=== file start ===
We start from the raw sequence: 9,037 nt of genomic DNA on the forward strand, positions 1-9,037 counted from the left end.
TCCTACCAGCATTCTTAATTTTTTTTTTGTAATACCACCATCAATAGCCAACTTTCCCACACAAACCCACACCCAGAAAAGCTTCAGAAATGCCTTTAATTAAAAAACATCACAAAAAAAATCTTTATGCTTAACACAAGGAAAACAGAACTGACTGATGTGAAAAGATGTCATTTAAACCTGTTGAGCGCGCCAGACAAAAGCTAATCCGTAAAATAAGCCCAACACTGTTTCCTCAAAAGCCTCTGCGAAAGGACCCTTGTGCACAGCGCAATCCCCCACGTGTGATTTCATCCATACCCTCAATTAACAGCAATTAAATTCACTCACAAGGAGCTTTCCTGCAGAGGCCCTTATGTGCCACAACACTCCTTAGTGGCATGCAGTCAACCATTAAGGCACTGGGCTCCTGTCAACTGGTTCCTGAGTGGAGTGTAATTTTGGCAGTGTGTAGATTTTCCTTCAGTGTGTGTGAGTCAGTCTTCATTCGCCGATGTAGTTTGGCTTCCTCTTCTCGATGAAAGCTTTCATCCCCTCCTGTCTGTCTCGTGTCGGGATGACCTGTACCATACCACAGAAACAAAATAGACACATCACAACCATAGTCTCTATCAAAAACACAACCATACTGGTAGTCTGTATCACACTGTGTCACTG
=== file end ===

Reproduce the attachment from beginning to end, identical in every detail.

We start from the raw sequence: 9,037 nt of genomic DNA on the forward strand, positions 1-9,037 counted from the left end.
TCCTACCAGCATTCTTAATTTTTTTTTTGTAATACCACCATCAATAGCCAACTTTCCCACACAAACCCACACCCAGAAAAGCTTCAGAAATGCCTTTAATTAAAAAACATCACAAAAAAAATCTTTATGCTTAACACAAGGAAAACAGAACTGACTGATGTGAAAAGATGTCATTTAAACCTGTTGAGCGCGCCAGACAAAAGCTAATCCGTAAAATAAGCCCAACACTGTTTCCTCAAAAGCCTCTGCGAAAGGACCCTTGTGCACAGCGCAATCCCCCACGTGTGATTTCATCCATACCCTCAATTAACAGCAATTAAATTCACTCACAAGGAGCTTTCCTGCAGAGGCCCTTATGTGCCACAACACTCCTTAGTGGCATGCAGTCAACCATTAAGGCACTGGGCTCCTGTCAACTGGTTCCTGAGTGGAGTGTAATTTTGGCAGTGTGTAGATTTTCCTTCAGTGTGTGTGAGTCAGTCTTCATTCGCCGATGTAGTTTGGCTTCCTCTTCTCGATGAAAGCTTTCATCCCCTCCTGTCTGTCTCGTGTCGGGATGACCTGTACCATACCACAGAAACAAAATAGACACATCACAACCATAGTCTCTATCAAAAACACAACCATACTGGTAGTCTGTATCACACTGTGTCACTG